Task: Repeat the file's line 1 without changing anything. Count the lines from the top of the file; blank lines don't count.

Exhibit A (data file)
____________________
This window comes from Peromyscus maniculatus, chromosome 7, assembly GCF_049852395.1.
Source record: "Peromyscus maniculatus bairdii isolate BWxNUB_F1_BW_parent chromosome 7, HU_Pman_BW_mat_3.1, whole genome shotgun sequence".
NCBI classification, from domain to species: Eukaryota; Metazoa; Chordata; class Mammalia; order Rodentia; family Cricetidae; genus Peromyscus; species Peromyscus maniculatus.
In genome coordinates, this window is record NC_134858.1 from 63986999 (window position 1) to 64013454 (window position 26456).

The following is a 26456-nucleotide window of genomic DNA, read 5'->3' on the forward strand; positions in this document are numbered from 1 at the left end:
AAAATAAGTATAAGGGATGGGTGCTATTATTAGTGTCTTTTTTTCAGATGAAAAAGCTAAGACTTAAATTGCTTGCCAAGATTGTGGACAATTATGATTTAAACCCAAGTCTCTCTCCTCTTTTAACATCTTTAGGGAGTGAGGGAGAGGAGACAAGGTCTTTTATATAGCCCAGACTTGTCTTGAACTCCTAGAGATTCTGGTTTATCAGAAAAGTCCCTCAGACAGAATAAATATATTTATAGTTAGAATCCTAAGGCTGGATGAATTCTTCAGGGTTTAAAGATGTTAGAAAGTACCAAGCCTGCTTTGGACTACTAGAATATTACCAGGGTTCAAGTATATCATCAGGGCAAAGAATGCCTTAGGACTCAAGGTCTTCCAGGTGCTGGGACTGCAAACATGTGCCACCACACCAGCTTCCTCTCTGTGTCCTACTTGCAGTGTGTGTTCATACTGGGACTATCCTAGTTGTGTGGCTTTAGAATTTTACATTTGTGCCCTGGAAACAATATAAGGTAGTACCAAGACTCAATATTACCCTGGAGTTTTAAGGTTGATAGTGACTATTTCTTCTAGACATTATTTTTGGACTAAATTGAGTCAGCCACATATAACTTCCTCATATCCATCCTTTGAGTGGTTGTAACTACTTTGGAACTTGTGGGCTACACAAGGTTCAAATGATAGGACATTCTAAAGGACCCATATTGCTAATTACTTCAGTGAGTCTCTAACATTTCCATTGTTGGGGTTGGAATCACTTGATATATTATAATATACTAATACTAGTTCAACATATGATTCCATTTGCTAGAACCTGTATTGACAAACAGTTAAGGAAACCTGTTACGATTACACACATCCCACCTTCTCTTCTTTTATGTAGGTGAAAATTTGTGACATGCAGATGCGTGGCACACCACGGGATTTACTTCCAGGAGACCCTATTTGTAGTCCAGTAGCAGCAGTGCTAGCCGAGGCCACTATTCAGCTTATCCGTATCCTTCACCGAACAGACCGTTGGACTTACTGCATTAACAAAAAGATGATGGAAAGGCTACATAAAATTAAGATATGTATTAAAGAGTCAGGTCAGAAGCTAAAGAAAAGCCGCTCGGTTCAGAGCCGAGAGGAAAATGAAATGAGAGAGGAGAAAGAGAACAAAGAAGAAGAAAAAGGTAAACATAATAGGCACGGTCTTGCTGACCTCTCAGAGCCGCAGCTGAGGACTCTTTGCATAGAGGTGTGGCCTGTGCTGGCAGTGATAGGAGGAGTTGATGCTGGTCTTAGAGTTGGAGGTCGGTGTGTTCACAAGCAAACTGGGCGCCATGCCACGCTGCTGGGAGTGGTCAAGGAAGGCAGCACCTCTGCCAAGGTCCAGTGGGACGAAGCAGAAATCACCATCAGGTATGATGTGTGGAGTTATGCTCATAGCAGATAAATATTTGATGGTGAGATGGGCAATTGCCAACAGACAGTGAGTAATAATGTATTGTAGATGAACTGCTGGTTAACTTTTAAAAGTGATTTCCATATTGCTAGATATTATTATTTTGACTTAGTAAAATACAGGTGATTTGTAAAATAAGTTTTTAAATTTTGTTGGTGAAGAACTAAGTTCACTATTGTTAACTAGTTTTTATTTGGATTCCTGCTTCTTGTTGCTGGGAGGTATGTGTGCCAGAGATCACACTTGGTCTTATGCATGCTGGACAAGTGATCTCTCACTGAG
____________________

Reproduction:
This window comes from Peromyscus maniculatus, chromosome 7, assembly GCF_049852395.1.